Robots are getting smarter by the day.

The French robotics company Aldebaran brought Pepper--its "thinking robot"--onstage at the South by Southwest Interactive conference in Austin, Texas, Sunday to show off some of its upcoming features and paint a picture of what life with robots will look like in the near future.

Designed as a "humanoid robot" that can live with humans, Pepper is built with artificial intelligence technology from IBM's cognitive computing engine "Watson." More than 7,000 Peppers have been sold for roughly $2,000 each to consumers in Japan who use it for things like social companionship--Pepper can understand human voices and respond to questions. Aldebaran plans to begin selling the robot in the U.S. this year, though it hasn't settled on a price yet.

Here are four of the impressive skills that Pepper will be able to demonstrate in the near future when it co-exists with humans in the U.S.

1. Analyze human behavior over time.

One of the reasons Aldebaran says Pepper can "think" is related to the robot's ability to predict what humans will want before they ask for it. An example Aldebaran's chief of innovation Rodolphe Gelin shared during the panel involves a situation where an elderly person has been alone for multiple days. "The robot could say, 'For two days you haven't talked to anyone except me. Do you want me to call your son or your grandchildren?'" Gelin said. Pepper can also learn about human preferences to recommend things based on previous experiences. "With continual use, it will get better and better," said John Anderson, an IBM software developer.

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2. Speak with expressive gestures.

Creating a seamless relationship with humans requires a robot that talks like humans and moves like humans, according to Gelin. "Gestures are very, very important," he said. "We say that 80 percent of the meaning of an exchange comes from the gesture, not the speech." For this reason, Pepper is programmed to use what Gelin calls "social movements" and respond differently depending on whether a person is happy or sad. It also knows how to address humans like a normal person would, so it won't sneak up on you from behind and tap you on the shoulder, Gelin said.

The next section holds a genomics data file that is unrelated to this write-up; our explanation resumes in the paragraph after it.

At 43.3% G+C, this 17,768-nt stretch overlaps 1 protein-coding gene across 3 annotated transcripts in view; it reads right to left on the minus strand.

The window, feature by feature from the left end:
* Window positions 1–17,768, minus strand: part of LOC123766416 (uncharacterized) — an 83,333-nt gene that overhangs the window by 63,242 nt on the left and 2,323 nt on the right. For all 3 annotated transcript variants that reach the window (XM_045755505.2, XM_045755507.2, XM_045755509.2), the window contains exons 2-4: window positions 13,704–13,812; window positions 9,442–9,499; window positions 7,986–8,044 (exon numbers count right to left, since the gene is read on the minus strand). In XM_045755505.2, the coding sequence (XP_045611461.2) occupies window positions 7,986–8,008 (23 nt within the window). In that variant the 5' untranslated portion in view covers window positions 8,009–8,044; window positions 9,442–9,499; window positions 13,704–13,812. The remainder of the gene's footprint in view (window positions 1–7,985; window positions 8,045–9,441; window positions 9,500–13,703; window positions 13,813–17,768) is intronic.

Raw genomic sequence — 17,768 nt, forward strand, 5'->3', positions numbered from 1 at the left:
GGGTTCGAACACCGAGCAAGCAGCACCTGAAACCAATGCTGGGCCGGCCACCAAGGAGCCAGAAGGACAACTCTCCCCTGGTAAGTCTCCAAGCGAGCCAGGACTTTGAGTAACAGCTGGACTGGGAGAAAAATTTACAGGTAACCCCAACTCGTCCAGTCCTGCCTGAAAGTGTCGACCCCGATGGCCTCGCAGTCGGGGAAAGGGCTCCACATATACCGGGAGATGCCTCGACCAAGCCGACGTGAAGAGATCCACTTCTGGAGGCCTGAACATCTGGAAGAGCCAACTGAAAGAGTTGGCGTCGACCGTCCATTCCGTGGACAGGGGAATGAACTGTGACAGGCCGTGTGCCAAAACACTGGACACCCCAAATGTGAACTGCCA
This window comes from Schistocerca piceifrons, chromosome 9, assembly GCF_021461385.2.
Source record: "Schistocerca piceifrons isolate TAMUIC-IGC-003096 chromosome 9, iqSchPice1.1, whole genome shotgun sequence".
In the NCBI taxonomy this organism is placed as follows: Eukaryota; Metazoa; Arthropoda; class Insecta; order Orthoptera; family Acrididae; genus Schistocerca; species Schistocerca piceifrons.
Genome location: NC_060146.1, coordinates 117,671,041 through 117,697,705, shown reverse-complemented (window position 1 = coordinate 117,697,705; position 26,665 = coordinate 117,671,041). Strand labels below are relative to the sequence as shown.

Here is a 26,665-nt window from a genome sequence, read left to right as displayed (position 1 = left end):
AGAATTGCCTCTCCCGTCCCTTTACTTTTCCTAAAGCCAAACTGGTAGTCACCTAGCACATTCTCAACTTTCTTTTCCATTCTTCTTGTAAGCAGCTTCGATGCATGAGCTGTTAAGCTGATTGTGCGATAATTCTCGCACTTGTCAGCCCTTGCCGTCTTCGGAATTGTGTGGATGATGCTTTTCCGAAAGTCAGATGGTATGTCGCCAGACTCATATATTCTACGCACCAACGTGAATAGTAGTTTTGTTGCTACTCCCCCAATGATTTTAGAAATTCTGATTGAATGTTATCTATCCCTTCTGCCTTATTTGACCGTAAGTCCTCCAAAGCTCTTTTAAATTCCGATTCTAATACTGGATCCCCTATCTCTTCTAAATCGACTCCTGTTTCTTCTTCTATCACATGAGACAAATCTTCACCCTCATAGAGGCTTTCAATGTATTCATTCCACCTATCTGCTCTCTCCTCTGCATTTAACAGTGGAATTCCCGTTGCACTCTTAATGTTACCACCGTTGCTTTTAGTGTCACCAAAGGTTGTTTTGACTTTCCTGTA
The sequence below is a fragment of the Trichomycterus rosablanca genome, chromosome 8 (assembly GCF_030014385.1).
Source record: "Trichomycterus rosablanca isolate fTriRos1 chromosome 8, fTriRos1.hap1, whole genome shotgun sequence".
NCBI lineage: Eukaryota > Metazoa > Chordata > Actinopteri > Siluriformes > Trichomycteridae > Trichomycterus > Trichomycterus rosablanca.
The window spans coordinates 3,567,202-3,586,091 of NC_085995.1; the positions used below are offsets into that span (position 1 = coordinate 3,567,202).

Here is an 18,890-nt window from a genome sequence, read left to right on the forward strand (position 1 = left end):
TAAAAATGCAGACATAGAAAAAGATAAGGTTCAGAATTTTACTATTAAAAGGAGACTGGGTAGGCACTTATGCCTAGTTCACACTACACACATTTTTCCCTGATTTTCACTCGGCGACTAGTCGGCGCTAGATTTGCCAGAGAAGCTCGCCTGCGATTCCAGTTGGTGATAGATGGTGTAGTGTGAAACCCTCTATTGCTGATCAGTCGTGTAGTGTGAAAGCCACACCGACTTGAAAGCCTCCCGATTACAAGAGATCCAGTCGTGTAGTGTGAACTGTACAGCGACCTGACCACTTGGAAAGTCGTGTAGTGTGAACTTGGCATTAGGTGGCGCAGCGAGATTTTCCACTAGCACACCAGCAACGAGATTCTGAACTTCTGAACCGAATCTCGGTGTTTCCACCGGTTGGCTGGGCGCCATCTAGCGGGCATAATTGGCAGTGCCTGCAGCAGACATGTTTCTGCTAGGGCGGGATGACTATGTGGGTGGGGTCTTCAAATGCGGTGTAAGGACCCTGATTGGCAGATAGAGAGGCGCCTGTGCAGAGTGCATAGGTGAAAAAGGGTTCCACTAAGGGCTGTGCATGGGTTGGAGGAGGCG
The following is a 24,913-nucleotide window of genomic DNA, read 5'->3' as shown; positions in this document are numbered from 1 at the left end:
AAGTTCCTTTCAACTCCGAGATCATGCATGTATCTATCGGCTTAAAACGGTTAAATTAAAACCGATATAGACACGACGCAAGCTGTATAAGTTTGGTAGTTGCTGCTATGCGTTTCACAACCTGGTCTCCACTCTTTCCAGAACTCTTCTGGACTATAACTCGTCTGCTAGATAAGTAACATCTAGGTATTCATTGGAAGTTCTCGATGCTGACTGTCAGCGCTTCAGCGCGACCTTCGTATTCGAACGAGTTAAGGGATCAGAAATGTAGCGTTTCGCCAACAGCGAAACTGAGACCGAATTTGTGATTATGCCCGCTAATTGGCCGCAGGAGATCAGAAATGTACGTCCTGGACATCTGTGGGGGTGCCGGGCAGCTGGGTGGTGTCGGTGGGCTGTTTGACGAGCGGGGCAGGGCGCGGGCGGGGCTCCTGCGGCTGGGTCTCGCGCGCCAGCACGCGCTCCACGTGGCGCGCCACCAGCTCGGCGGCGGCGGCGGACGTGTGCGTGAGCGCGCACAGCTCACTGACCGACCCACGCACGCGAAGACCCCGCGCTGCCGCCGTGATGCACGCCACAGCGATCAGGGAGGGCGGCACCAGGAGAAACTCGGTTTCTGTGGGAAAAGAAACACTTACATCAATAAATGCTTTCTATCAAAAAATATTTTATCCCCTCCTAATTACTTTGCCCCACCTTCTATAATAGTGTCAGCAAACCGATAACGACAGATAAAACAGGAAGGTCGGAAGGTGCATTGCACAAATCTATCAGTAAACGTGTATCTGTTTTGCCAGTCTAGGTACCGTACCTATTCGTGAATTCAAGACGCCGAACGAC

3. Share experiences with its telepresence.

For an elderly person who can't attend an event like a wedding, Pepper can be used as a "telepresence." An iPad mounted to its chest makes Facetiming with the person fairly simple. Though its movement is somewhat limited by the fact that it operates on wheels, Aldebaran says it is working on a new robot called "Romeo" that will have legs, according to Gelin. "That's a use case we definitely believe in," he said.

4. Act as your personal chief technology officer.

One of the most useful aspects of having Pepper will likely involve connecting the robot to other devices. For example, if a person wears a fitness tracker and hasn't reached his or her daily 10,000 step count, Pepper could suggest a route that would help the person reach their target. "Pepper could be the hub as a new interface for all of those devices in your home," said Steve Carlin, VP of marketing at development at SoftBank, which acquired Aldebaran last year for an undisclosed sum.

Despite all of Pepper's capabilities, Aldebaran hasn't quite invented Rosie from The Jetsons just yet. Simple tasks like getting a drink from the fridge are still too complicated as of now, and Pepper can only carry items weighing roughly 0.5 pounds. "We developed navigation to go into the kitchen," Gelin said. "Now, the next step is to grasp."